Alejandro Cremades: Now as you were saying it takes a decade to learn the ropes when it comes to venture capital and you were there but in 2007 things took a different path and there was an idea that came knocking and you decided to take action and you switched the side of the table that will share this.

    Tim Schigel: The hint.

    Tim Schigel: Yeah, so you mentioned advertising dot com. So that was one of the largest ad tech early ad tech companies out there a very Fast-g growing company I was yeah there at the board from the very beginning and got us to witness all of it and because of that and several other media tech.

    Alejandro Cremades: Tell us about this.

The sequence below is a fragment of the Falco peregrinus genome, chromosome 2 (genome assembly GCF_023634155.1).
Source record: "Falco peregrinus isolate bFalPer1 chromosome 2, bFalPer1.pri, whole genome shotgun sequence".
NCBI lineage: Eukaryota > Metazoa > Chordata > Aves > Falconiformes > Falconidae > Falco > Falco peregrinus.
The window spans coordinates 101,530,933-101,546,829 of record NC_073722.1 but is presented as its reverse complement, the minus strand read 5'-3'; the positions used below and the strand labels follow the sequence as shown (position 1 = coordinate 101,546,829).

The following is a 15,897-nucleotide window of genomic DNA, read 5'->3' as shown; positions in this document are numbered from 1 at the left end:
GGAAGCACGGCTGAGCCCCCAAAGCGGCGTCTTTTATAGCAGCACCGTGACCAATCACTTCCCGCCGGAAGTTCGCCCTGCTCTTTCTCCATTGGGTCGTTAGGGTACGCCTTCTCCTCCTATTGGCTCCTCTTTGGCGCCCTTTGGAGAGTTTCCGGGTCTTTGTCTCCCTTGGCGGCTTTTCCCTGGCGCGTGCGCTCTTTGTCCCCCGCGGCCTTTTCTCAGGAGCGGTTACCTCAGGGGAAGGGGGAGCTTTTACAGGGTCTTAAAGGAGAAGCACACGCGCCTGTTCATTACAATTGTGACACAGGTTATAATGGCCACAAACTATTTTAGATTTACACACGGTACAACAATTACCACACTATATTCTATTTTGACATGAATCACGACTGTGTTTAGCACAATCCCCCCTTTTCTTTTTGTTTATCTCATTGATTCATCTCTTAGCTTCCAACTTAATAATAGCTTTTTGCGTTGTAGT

Tim Schigel: Investments we made. We had really good deal flaw on the media tech side. Um I started I’m a big fan of complexity theory ah and things like genetic algorithms and you know early days machine learning and um I had this idea that people. People were going to start navigating information in different ways. They don’t find out information from search they find information from links that people share with each other right and I realized every day I share links with people people share links with me and that’s how I discover new information. I’m not doing discovery and search search is more hunting I know what I want and um, being inspired by genetic algorithms I reached out to the guy who wrote the book on genetic algorithms Dr. David Goldberg he was at University Illinois and I came to him and I said what if we could create something I called it at the time. The consumer chromosome. That was your unique id based on your searching and your your navigation on the web and the sharing and so we created the company and ultimately realized that the sharing behavior was the thing there was nobody I could find on the internet Google netscape Yahoo Aol. Nobody could answer the question. What do people share and how often do they share it so we were the first ones to recognize that and um, we launched it as it was one of the first javascript based widgets on a website.